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This is very exciting. Facebook's commitment to open source never ceases to impress me. They could keep this technology to themselves and have light years or we'd only read it in academic papers, like Google has done with its core technologies, and someone else would have to reverse engineer them. But Facebook gives the entire code base. No other large company I know of has such a strong commitment to open source.

> we'd only read it in academic papers, like Google has done with its core technologies

Nit: Google has been pretty generous in supporting developers outside the company. Eg., see Golang, Kubernetes, JS closure library, protofubf, bazel, and many more at github.com/google.

Not to mention being a top contributor to the Linux kernel, clang/llvm, mysql, doing almost everyone's security research for them (including, notoriously, finding most of the issues that get released in Apple security patches), etc. Facebook sure does a better job of evangelizing their own open source stuff, but I'm not sure that means they're actually contributing more. Even some of Facebook's "contributions" are ripped off from Google, like buck.

Buck was not "ripped off" from Google any more than Hadoop was "ripped off" from Google.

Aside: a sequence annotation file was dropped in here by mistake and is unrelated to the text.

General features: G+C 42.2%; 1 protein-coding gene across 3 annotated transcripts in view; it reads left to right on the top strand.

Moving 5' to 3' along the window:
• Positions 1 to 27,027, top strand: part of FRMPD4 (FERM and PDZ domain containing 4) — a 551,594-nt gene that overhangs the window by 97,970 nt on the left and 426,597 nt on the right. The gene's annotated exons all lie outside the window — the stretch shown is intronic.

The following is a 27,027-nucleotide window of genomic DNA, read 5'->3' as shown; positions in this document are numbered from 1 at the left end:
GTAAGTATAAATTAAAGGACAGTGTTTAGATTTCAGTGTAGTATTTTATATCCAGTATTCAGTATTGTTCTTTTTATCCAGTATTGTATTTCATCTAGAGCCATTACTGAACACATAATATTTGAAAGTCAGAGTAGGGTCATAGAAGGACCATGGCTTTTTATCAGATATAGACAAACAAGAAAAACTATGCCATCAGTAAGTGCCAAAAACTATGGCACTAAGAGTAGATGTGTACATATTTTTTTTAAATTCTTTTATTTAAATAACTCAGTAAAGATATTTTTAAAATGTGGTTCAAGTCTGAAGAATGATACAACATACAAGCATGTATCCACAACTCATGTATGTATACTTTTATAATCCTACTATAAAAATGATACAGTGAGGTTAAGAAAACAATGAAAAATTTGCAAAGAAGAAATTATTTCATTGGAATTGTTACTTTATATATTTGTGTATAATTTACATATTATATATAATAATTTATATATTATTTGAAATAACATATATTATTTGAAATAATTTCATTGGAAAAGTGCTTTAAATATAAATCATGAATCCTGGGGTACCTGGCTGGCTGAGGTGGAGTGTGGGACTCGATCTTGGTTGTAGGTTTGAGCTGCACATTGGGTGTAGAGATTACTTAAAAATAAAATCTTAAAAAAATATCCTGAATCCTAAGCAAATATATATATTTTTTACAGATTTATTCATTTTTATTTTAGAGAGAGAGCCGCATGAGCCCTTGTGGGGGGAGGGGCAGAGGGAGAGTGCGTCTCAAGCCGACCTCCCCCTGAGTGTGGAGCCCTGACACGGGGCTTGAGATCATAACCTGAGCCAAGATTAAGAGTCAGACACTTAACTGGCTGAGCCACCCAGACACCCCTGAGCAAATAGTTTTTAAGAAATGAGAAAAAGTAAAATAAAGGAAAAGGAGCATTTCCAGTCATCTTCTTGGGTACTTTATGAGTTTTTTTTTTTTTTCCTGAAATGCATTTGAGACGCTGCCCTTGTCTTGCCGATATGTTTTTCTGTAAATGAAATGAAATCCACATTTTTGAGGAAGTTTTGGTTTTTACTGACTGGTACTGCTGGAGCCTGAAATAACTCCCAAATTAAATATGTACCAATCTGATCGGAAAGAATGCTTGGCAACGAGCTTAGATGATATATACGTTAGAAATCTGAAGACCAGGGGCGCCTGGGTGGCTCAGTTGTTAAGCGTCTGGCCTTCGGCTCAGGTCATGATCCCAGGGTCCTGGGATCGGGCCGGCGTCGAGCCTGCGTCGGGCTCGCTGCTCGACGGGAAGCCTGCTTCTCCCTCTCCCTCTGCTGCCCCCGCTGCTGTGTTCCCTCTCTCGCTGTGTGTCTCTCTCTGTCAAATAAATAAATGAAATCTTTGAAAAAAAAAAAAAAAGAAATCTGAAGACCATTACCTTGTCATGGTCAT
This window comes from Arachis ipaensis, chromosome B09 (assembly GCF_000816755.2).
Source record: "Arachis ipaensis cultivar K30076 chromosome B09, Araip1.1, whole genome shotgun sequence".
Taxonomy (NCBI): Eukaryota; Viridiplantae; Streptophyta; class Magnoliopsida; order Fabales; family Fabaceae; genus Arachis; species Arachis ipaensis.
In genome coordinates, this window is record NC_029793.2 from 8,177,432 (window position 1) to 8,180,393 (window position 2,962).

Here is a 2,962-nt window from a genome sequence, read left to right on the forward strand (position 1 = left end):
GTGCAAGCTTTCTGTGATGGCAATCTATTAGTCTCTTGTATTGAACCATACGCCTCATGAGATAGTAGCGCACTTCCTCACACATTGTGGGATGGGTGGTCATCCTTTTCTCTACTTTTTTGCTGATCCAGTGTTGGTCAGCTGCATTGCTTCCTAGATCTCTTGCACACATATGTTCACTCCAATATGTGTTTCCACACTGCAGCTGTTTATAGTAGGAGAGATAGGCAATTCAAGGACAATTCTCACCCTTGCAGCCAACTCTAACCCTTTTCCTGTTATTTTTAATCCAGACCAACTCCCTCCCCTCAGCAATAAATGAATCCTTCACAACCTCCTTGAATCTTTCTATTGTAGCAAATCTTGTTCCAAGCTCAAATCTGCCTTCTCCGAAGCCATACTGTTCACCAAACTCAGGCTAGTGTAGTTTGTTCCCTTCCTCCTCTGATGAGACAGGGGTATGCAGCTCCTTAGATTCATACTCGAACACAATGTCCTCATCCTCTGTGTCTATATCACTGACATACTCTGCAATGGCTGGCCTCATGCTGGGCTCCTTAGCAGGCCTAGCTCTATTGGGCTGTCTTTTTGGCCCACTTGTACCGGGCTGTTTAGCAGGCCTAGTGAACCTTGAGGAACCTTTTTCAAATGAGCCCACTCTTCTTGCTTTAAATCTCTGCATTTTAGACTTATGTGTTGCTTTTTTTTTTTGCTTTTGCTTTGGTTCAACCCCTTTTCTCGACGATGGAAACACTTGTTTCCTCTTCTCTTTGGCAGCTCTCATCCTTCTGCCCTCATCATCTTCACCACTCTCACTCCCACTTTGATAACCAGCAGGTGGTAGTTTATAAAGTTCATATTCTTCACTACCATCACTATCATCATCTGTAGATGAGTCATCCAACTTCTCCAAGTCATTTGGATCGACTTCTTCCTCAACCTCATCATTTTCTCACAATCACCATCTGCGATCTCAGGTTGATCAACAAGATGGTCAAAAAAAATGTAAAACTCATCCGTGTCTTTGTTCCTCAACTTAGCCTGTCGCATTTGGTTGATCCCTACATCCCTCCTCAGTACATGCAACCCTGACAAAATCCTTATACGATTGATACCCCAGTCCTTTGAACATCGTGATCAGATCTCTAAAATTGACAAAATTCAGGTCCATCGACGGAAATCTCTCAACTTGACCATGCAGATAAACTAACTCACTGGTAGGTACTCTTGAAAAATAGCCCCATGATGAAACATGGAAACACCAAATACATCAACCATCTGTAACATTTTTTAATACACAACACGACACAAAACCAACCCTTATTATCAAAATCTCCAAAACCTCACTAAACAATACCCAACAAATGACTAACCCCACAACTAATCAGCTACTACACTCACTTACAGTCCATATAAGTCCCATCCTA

Buck is a nearly verbatim clone of the build system used inside Google, except that the word "blaze" has been replaced by the word "buck", and it was written by xooglers at facebook.

Netflix has a pretty awesome open source library, they are worth checking out as well. https://netflix.github.io/

It's funny you should mention Netflix. They demoed something called Falkor two years ago that is/was extremely similar to Relay/GraphQL. It's unfortunate that it's made so little progress in the past two years, but it wouldn't surprise me of the talks on Falkor had influenced or inspired Facebook's implementation.

For those that want links:




I remember from a David Nolen talk that Relay/GraphQL and Falkor were actually developed in complete isolation from each other, believe it or not.

The fact that these two companies came up with the same idea independently just reinforces how truly beneficial it must be.

I can't wait to try Om Next's implementation of this concept in my apps!

fwiw Jafar announced last week it would be open sourced in the next couple of weeks [1], and a number of people have access already and are helping with documentation and the like.

Falcor and Relay are conceptually similar but Relay is much more of a query engine, and Falcor isn't so much.

[1] https://plus.google.com/events/ca3l6qalpu0uqcce58a379006m0

> two years ago

AFAIK Falcor was announced just six months ago in spring 2015; I assume it is making progress towards a release. Relay wasn't based on it.

You're mistaken. My first exposure to it was a talk at QCon in Nov 2013. It wasn't posted publicly online until Feb 2014, but here's the link: http://www.infoq.com/presentations/netflix-reactive-rest

Edit: I meant to write "...stay light years ahead."

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